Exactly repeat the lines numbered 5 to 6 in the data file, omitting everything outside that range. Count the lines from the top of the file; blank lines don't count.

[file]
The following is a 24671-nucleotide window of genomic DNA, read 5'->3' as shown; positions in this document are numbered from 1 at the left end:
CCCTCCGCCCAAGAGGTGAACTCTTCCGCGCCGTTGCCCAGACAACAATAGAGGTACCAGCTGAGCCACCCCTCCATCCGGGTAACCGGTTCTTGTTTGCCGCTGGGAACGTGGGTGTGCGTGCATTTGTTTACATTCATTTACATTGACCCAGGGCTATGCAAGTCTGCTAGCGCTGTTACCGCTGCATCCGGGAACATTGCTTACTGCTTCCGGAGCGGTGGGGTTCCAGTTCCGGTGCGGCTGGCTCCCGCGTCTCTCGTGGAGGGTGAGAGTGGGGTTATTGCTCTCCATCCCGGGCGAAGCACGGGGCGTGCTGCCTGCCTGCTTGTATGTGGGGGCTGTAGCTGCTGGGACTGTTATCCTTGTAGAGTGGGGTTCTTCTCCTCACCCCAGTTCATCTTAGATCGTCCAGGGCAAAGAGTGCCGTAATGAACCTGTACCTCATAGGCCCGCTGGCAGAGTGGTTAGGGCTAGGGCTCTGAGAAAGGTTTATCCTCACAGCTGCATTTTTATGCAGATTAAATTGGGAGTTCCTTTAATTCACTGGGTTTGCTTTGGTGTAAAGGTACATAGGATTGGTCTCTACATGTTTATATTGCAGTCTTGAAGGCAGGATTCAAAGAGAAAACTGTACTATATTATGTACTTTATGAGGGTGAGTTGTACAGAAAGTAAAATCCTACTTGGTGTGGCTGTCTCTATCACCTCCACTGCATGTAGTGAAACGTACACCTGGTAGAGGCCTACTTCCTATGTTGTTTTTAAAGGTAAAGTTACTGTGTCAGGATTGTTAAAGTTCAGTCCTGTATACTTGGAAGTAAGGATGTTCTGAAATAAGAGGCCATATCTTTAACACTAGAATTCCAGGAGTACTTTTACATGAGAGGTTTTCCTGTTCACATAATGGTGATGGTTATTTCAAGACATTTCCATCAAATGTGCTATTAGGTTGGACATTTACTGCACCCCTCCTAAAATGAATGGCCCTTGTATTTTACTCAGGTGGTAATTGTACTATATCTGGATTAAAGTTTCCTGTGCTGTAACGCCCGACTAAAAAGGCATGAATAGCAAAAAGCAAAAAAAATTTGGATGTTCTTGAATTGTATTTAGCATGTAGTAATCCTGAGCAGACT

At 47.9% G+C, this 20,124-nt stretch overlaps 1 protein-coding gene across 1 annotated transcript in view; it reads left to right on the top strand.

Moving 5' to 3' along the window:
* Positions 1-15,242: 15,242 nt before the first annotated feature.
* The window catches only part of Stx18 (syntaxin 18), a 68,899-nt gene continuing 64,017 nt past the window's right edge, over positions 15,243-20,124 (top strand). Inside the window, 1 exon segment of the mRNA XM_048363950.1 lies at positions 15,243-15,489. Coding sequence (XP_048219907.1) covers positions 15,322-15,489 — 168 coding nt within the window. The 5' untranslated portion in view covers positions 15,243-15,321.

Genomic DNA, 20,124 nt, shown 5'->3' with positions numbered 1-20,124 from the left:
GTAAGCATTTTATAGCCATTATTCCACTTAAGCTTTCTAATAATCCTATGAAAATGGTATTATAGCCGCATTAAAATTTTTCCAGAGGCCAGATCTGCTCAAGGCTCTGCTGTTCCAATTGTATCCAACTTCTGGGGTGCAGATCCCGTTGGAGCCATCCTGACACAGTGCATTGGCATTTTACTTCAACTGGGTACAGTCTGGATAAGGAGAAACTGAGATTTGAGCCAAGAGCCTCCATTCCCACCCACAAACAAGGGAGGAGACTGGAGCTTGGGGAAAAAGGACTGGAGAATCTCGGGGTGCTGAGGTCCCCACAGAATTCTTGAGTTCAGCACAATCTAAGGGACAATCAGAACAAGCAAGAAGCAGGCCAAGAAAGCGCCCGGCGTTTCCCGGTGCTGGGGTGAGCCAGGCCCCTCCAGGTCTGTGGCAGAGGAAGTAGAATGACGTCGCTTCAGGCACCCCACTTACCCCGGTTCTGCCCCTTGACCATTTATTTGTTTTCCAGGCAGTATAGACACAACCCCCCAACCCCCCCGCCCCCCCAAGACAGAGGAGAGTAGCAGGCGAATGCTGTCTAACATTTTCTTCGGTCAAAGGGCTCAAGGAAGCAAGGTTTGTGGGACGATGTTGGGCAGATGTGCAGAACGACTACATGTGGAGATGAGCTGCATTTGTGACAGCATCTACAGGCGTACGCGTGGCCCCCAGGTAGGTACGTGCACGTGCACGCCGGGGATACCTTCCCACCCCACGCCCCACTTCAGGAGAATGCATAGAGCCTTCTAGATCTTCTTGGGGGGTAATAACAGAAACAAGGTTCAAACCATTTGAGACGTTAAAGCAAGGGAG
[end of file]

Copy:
* Positions 1-15,242: 15,242 nt before the first annotated feature.
* The window catches only part of Stx18 (syntaxin 18), a 68,899-nt gene continuing 64,017 nt past the window's right edge, over positions 15,243-20,124 (top strand). Inside the window, 1 exon segment of the mRNA XM_048363950.1 lies at positions 15,243-15,489. Coding sequence (XP_048219907.1) covers positions 15,322-15,489 — 168 coding nt within the window. The 5' untranslated portion in view covers positions 15,243-15,321.